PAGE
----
The reason I haven’t written and no, this isn’t good old procrastination is because I’ve moved to a new city. As a student at the University of Toronto, I now live in as the name of the university suggests Toronto, Ontario, Canada. If you looked into the archives though, you would find that the last post was published in August its November now and I apologize to those kind enough to read this blog.

Being a university student has taught me a few things, but I’ll talk about that later. Mostly I hoped that God and my marginally improved time management skills ensure that I keep updating this blog regularly, since this is the only piece of writing I do now that’s not for class. Across the world many suffering souls i.e. other university students will empathize.

Now, for the big cliché reveal- A few things university has taught me:

  1. Living with a room mate is not as easy and fun as the wise-ones-before-us-say. Even if one has a room mate one actually talks to, one misses the privacy of one’s own space. And the embarrassing walk-ins on the aforementioned room mate and a (possibly) significant other become a fact of life. Rather like the sun rising in the east.
  2. Being a nerd doesn’t lead to expulsion from the rest of the (un)civilized society. In fact it helps maintain those three massively important letters G P A.
  3. Talking about politics (global or local) isn’t considered alien; it can bore others if done all the time. But I suppose that is applicable to anything in life.
  4. A Bathroom Battle Strategy is necessary when one shares a bathroom with forty-seven other people. Beware of the basins and commodes on a Saturday/ Sunday morning or even a very late Friday night.
  5. The library may well become one’s new home, in which case one wonders why one is paying those expensive residence fees. The libraries at the University of Toronto are mostly gorgeous, peaceful environments so no complaints there.
  6. The threat of that mountain of work that they warned us about yes, that’s very real and can be quite demoralizing. Best to work on those time management skills or pay the price.
  7. They also mentioned that the cafeteria food will be terrible, repetitive and make one want to vomit. The last one may be an exaggeration, but point taken. In fact these days my happy expressions closely resemble my I-just-escaped-the-caf face.
  8. Sex is everywhere. People are talking about it or, quite literally “doing it”. Refreshingly though, nobody’s hiding it.
  9. People get drunk routinely (read: frat parties, house parties, college parties), which makes one want to avoid the bathrooms on the weekends. Sadly one can’t. Kudos to those party-hard people who actually make it to class, and through term assignments successfully.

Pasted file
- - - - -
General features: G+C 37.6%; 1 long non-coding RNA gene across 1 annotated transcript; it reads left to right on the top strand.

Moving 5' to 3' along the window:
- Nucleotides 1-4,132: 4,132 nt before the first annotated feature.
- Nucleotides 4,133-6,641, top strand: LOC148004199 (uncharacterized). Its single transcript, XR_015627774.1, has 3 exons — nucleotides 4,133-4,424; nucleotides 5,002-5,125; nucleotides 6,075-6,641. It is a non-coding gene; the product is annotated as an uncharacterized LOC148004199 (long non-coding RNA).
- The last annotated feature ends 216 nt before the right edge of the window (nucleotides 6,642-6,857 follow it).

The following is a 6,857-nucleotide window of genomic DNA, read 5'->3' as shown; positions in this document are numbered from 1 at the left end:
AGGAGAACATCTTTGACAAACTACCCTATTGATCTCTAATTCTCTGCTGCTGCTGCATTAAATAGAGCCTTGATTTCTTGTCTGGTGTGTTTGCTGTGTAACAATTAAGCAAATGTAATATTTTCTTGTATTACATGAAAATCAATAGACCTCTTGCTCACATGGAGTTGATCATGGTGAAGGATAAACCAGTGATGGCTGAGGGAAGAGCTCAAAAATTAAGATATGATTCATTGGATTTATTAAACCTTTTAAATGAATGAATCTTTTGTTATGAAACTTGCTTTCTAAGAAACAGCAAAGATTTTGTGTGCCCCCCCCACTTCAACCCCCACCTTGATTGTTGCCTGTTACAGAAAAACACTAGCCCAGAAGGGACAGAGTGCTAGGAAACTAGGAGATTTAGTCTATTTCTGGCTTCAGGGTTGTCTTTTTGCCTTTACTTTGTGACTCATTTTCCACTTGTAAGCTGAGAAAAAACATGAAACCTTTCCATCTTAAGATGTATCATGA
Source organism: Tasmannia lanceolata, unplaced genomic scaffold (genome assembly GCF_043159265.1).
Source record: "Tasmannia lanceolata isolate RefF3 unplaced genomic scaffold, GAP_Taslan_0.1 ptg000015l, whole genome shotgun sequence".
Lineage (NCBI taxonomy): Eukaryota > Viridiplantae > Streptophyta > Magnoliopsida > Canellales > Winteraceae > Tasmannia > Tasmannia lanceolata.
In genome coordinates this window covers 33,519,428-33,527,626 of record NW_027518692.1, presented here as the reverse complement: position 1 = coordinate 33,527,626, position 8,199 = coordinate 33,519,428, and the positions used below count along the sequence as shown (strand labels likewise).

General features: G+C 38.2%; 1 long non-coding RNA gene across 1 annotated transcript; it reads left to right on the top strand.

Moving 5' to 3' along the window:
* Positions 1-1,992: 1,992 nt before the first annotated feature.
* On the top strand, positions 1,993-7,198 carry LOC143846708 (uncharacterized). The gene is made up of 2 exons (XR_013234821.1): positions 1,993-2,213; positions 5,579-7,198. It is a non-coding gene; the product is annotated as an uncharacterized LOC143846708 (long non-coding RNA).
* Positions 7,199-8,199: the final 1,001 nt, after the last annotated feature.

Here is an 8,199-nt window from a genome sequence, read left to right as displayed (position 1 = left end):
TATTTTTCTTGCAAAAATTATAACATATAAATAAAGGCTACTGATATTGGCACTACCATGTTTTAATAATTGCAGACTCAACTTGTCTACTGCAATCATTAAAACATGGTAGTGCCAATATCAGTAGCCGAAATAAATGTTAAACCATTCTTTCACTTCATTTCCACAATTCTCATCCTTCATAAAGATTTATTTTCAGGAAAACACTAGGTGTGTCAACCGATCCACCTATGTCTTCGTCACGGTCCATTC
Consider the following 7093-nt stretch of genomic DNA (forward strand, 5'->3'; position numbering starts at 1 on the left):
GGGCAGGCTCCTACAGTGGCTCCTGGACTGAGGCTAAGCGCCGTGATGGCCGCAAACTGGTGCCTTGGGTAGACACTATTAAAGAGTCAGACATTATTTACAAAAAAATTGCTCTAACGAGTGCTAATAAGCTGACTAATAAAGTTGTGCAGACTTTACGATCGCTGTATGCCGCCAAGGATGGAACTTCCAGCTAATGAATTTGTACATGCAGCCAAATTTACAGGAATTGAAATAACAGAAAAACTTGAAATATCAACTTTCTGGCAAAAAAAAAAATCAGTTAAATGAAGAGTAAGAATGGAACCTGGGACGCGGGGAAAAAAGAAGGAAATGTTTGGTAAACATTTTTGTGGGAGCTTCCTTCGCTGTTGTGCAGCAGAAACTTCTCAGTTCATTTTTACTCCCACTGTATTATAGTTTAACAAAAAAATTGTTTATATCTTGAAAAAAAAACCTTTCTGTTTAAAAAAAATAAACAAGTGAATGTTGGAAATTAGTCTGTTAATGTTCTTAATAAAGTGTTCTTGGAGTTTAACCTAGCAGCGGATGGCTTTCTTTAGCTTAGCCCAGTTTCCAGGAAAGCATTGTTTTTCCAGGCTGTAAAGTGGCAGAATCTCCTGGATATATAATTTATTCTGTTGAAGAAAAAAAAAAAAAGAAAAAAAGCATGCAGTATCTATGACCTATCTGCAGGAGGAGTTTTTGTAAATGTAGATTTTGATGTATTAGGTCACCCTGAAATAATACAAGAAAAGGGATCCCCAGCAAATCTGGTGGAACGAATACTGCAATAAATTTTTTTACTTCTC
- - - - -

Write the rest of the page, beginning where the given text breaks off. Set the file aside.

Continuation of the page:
10. There are lots of activities to pursue from simply the gym to the countless clubs. Don’t worry about getting healthy that automatically happens from all that power walking one does to reach class on time and courtesy of all that sacrificed caf food. Fair warning though; although many things seem appealing one won’t be able to it all.

I won’t be mentioned the crashing averages, because everyone out there ( genius, stupid, average) has already suffered those. No point increasing grief in an already grieving world.

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The Non-Stop Tragedy

Recently I saw a televised news report about an American tourist’s experience in what we would all like to believe is “Incredible India”. The lady stated that India was “a traveler’s heaven and a woman’s nightmare” and judging by the horrific increase in apparently unceasing rape cases she is right.

So I switched on the television, scoured the internet for more information and was deeply disgusted by the response of the “authorities” who simply used their extensive vocabulary of “heinous crime”, “tragic” and “unpardonable” and did nothing (as usual). My anger did not abate for weeks and I went on abusing the authorities, social norms and political apathy to vent my frustration.

However when my rage had (finally) subsided I began to wonder what exactly the men were thinking? I wondered whether if it ever registered in the collective Indian male psyche that A WOMAN NEVER ASKS TO BE RAPED, WHATEVER SHE WEARS. It is like any other crime: a murdered person never asks to be murdered and no one issues public invitations to robbers for them to break in and steal. Yet the habit of blaming the victim continues to dominate the Indian mindset(both men and sadly, women). For example, after Delhi’s horrific gang rape a certain magazine delved deeper and asked men what they thought. Now while it gives one hope that men protested alongside women at India Gate last December, many of them publicly condemning rape and starting organizations to spread awareness among themselves as many men went with the aforementioned “she asked for it” argument. Most of these came from rural back grounds yet the rising number of crime against women in cities, especially the metropolises, suggest that this attitude is pervasive in “Big Cities” as well.